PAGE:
By Richi Jennings. September 9, 2010.
UPDATE: for the latest on the iOS jailbreak situation, click here:
10/10 is jailbreak iOS 4.1 day: iPhone 4, iPad, iPod 4G; greenpois0n freedom!
It looks like we're about to see a jailbreak for iDevices: good news for users who want non-AppStore apps. It's even working for the new iOS 4.02 and 4.1. Listen up, if you want the latest operating system, or you've accidentally upgraded to it (specifically, if you own an iPhone 4, iPhone 3GS, iPad, or iPod Touch 4G). It's a bootROM exploit, which appears tricky for Apple to fix (oh boo-hoo, how terribly tragic). In IT Blogwatch, bloggers breathe a sigh of relief, thanking pod2g, p0sixninja, and the Chronic-Dev team.
Your humble blogwatcher curated these bloggy bits for your entertainment. Not to mention the Microsoft Opera browser urban legend...
Dan Goodin says the jailbreak hole will be "hard to close":
Just hours after Apple released iOS 4.1 ... hackers found a way to jailbreak [it]. ... first announced by iPhone Dev-Team member pod2g ... soon confirmed by other hackers. ... The exploit targets such a low-level part ... Apple won't be able to stop jailbreakers without ... hardware changes.
Ironically, an ... earlier jailbreak known as the 24kpwn exploit was eliminated ... [with] you guessed it the vulnerable boot ROM. ... Dev-Team members say there is still work to be done ... and that would-be jailbreakers are best served by forgoing the update to 4.1 for now.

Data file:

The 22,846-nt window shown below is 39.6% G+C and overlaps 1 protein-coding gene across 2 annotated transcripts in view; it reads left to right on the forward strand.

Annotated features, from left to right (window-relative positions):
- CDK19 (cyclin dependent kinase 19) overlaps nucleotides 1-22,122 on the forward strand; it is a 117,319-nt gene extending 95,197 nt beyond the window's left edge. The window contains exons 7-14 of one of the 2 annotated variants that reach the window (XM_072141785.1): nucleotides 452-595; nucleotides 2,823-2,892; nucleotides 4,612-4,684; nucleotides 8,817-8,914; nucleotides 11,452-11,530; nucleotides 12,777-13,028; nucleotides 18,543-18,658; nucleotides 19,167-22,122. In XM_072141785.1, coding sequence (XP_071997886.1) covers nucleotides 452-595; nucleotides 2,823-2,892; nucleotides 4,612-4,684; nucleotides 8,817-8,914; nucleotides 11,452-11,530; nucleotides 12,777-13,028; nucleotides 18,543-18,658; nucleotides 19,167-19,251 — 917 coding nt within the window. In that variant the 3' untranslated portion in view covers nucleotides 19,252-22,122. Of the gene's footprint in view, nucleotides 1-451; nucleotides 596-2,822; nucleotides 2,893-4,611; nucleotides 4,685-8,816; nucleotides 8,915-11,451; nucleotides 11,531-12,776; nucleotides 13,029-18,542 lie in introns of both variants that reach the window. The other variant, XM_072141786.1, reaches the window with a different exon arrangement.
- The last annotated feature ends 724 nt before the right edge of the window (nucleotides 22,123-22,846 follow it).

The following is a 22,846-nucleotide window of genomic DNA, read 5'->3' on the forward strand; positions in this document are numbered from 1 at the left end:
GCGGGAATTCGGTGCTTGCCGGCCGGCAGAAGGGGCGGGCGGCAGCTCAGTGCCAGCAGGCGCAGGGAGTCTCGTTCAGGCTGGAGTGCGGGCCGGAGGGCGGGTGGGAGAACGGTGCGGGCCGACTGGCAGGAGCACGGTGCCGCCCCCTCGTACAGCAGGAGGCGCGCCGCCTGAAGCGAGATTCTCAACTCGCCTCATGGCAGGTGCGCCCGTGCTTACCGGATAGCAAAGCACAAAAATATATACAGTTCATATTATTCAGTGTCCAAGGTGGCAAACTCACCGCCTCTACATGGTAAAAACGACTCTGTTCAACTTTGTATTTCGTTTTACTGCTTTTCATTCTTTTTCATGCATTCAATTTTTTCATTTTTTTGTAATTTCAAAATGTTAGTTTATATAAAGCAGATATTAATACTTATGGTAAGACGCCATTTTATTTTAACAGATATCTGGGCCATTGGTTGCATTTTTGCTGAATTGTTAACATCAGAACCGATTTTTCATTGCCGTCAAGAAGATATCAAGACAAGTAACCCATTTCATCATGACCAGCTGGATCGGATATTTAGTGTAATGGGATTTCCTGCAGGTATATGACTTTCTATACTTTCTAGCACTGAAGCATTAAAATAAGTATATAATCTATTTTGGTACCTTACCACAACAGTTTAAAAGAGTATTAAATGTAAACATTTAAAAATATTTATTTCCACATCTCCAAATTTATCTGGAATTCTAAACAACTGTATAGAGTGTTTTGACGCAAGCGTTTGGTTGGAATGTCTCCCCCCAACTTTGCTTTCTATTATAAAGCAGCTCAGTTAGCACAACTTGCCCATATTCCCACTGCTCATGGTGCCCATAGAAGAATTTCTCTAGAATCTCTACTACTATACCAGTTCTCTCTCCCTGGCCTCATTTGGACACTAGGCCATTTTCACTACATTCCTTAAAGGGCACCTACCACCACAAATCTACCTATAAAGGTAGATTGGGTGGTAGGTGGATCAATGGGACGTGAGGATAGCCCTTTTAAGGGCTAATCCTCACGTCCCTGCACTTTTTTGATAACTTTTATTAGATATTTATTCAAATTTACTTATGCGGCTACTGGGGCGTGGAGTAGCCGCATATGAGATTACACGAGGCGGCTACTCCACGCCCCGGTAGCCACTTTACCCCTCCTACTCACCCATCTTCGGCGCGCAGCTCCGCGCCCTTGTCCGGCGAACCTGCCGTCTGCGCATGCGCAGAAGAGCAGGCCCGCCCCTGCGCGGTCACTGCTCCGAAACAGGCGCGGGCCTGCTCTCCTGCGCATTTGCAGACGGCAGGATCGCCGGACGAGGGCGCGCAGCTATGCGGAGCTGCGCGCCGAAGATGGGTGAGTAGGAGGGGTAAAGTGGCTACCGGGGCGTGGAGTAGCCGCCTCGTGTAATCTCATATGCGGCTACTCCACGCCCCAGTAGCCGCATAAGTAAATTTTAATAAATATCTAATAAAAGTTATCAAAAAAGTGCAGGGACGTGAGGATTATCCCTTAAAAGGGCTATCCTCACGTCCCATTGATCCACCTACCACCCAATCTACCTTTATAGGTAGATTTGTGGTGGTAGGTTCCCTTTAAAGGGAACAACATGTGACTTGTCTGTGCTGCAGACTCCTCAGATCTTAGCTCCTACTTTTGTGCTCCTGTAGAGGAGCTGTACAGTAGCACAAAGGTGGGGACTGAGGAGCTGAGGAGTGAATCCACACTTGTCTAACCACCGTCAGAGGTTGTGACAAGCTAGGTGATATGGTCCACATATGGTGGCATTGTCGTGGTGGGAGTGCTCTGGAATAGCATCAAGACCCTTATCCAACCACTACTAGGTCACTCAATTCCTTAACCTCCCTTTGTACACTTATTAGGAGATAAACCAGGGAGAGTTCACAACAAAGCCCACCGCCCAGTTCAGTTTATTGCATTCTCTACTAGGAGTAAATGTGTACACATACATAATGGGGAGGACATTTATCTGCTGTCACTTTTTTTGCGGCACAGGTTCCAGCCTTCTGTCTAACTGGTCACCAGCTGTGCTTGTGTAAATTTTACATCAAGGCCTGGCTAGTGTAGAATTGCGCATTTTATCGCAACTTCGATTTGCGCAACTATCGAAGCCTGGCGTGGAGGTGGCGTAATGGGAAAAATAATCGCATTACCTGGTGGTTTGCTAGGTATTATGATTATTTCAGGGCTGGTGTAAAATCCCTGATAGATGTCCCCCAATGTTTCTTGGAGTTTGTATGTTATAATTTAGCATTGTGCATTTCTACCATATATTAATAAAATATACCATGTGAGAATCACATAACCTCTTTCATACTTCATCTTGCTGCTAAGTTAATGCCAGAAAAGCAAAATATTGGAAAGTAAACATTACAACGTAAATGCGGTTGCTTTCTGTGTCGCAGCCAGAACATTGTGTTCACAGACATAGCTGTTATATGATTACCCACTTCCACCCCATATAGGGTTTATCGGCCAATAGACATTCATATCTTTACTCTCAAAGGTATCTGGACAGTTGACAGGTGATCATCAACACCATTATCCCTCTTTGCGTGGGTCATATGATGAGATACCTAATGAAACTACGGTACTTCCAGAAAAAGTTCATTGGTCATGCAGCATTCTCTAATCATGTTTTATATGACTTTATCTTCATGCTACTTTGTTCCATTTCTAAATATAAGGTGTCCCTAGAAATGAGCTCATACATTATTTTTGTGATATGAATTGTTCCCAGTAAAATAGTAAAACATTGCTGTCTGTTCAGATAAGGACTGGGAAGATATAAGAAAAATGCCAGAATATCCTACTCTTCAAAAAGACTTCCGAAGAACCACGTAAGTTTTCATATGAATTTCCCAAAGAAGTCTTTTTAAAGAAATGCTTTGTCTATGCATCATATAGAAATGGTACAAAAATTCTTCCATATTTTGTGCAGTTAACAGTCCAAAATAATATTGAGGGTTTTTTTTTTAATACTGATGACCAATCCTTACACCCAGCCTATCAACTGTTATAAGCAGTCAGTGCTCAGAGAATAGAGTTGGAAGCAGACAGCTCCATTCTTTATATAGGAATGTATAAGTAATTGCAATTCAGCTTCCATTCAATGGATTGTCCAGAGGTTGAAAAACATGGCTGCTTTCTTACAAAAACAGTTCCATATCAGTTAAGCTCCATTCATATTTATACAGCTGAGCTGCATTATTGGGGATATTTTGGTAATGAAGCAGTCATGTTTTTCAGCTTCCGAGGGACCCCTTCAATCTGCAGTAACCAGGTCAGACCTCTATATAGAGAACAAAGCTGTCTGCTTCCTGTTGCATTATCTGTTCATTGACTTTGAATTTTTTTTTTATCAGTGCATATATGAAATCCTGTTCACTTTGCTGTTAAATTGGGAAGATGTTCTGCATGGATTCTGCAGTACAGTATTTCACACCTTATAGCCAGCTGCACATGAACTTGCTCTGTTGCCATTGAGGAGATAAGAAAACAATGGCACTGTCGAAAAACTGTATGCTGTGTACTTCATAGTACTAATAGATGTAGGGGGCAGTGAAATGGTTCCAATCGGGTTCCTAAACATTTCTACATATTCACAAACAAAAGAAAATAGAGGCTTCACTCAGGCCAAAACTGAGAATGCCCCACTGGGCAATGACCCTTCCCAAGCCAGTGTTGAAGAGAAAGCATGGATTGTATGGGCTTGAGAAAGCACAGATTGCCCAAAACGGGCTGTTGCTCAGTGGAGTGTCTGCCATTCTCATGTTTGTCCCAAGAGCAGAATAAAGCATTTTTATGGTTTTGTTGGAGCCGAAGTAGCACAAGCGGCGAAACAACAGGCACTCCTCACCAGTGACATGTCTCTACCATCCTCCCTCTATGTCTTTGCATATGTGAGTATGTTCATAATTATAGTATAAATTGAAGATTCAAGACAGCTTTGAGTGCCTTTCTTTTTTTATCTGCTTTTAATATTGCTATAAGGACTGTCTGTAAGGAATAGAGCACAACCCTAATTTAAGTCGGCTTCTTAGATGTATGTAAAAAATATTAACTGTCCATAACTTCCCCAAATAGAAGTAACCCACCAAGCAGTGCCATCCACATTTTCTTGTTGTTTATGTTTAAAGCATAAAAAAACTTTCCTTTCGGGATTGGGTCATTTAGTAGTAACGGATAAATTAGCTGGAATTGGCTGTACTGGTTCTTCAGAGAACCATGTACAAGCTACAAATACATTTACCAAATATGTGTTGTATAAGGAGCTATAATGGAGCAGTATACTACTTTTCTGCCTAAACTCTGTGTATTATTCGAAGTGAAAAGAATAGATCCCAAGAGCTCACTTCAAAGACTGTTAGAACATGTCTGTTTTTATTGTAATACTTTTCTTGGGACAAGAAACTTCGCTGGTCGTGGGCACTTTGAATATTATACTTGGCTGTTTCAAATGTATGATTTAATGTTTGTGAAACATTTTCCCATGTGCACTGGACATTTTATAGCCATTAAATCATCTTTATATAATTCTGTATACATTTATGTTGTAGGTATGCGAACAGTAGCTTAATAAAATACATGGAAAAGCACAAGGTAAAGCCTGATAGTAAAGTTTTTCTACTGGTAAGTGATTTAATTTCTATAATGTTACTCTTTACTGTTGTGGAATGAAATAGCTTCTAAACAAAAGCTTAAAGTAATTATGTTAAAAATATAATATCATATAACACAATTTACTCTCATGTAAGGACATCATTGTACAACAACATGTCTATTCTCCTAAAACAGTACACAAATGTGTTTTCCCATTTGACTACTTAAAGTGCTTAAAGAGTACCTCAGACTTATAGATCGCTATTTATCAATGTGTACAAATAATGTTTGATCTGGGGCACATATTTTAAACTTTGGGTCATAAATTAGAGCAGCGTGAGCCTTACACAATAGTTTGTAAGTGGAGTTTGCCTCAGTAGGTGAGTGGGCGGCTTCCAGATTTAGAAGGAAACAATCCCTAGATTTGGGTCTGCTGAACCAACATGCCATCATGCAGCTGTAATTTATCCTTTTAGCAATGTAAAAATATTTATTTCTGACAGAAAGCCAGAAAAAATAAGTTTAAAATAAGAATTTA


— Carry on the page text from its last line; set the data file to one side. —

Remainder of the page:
Dean Takahashi ventures to offer background:
Hackers have shown time and again that they can beat the security ... Apple puts in place to keep control of its hardware devices ... so that they can run unauthorized software on the phones.
Jailbreaking the iPhone is now legal, thanks to ... the U.S. Copyright Office ... [and] the Electronic Frontier Foundation. ... More than a million iPhone owners are said to have jailbroken ... [to] get apps from sources other than Apples iTunes App Store, or change wireless providers. ... If you pay for something, you have the right to use it as you wish as long it is not for ... commercial benefit.
Jennifer Allan has had her rumo[u]r confirmed:
The rumours we heard about the iPhone iOS 4.1 jailbreak a couple of days ago were true. ... The rumour said that there were two vulnerability points ... one deeper down in the iPhone than the other, and its this latter thats come through.
Because the vulnerability is at such a low level ... Apple will have a job patching it, and might even have to make hardware changes to put a stop the jailbreak.
So Darren Allan wishes Apple would just give up:
The problem this time round will be much more of a headache for Apple.
Although there could be a potentially very simple solution. Just let people run what they want on their iPhones.
But George Hulme spreads FUD:
Users may want to think twice. ... In February, Apple filed for a patent that covers the ability to spot and disable various unauthorized uses ... jailbreaking included.
By jailbreaking the device, you may not only be voiding the warranty but you may one day end up with a bricked phone or MP3 player..
Was there really an Opera billboard outside the Microsoft main campus?
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|Richi Jennings is an independent analyst/consultant, specializing in blogging, email, and security. A cross-functional IT geek since 1985, you can follow him as @richi on Twitter, pretend to be richij's friend on Facebook, or just use good old email: email@example.com.|
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